California is among the states that implemented involuntary commitment laws. That opens another path to rehab in this territory. It gives a family member an option to file a petition to see if their loved one meets the criteria required to get this treatment.
Orders for Rehab in Criminal Cases
Substances like alcohol or drugs play with our minds. Many offenders would never commit a crime if they were sober. But if they are under the influence, that increases the chances of illegal action. For example, if someone is a drug addict, they might have an extreme craving. It could lead them to steal money or attack someone to get money for drugs.
After the person gets caught, the judge will assess the case. Many judges are open to issuing a court-ordered drug treatment instead of incarceration. If it’s the first crime that person committed or they get a trustworthy criminal defense lawyer, it increases the odds of getting this alternative sentence.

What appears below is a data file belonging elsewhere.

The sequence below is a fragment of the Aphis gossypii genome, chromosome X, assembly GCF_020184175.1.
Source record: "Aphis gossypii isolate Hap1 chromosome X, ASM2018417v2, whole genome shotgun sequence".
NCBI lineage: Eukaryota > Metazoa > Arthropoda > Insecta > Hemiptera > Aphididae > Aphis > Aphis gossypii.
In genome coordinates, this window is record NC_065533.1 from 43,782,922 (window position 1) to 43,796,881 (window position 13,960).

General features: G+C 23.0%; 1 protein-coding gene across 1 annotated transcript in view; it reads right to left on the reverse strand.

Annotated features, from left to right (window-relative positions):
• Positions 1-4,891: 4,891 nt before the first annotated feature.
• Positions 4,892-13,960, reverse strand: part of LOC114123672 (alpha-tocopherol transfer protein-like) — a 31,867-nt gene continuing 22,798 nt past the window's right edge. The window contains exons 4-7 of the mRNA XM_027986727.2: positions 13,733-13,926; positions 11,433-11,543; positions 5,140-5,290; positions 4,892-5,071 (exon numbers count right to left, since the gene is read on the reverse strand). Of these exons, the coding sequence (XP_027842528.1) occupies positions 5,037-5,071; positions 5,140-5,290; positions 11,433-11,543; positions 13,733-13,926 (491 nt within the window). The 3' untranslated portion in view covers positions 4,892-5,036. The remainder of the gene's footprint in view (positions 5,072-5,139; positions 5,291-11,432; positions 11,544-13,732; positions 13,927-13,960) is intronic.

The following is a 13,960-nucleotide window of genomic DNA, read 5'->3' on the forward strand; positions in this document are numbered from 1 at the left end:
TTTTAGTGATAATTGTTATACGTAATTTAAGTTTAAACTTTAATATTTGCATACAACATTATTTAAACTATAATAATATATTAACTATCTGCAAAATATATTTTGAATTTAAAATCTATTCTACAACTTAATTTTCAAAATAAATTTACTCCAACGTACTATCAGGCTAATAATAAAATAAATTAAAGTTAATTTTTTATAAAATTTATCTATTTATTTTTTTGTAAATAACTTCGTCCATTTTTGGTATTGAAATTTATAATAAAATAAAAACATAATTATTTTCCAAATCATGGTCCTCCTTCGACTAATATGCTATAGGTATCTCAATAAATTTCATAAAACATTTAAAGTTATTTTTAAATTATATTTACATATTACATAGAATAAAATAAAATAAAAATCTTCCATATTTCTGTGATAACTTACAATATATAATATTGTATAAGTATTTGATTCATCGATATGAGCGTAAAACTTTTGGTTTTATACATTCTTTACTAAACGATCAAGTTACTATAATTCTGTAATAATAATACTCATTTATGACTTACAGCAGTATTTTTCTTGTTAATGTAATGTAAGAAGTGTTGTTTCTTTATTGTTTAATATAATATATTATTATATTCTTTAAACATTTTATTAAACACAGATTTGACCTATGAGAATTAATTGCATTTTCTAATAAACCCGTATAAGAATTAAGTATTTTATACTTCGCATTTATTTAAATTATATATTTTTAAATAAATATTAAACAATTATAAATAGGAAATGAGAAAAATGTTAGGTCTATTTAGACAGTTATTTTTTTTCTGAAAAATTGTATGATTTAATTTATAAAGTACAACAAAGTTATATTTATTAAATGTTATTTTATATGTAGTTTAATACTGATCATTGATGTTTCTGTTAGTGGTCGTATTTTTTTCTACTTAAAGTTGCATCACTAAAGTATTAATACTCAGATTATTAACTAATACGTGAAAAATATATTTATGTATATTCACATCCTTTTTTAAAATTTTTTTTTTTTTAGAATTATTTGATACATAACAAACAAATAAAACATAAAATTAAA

Emergency Orders for Drug Rehab
Who’s the first one to recognize that an individual has a problem? It’s family members, close friends, or a loved one. The option to push for an emergency order for involuntary rehab gives an option to the family to act before an addict commits a crime.
It’s possible to get an emergency order for rehab in California. Here is how the process works:
- You submit a petition to the relevant court. Make sure that you actually believe the person really requires a court-ordered treatment.
- The person will be assessed. Any evidence and testimonies will be presented to the judge. They look for proof that the person’s mental health is poor, they lack self-control, or they pose a danger to themselves or others.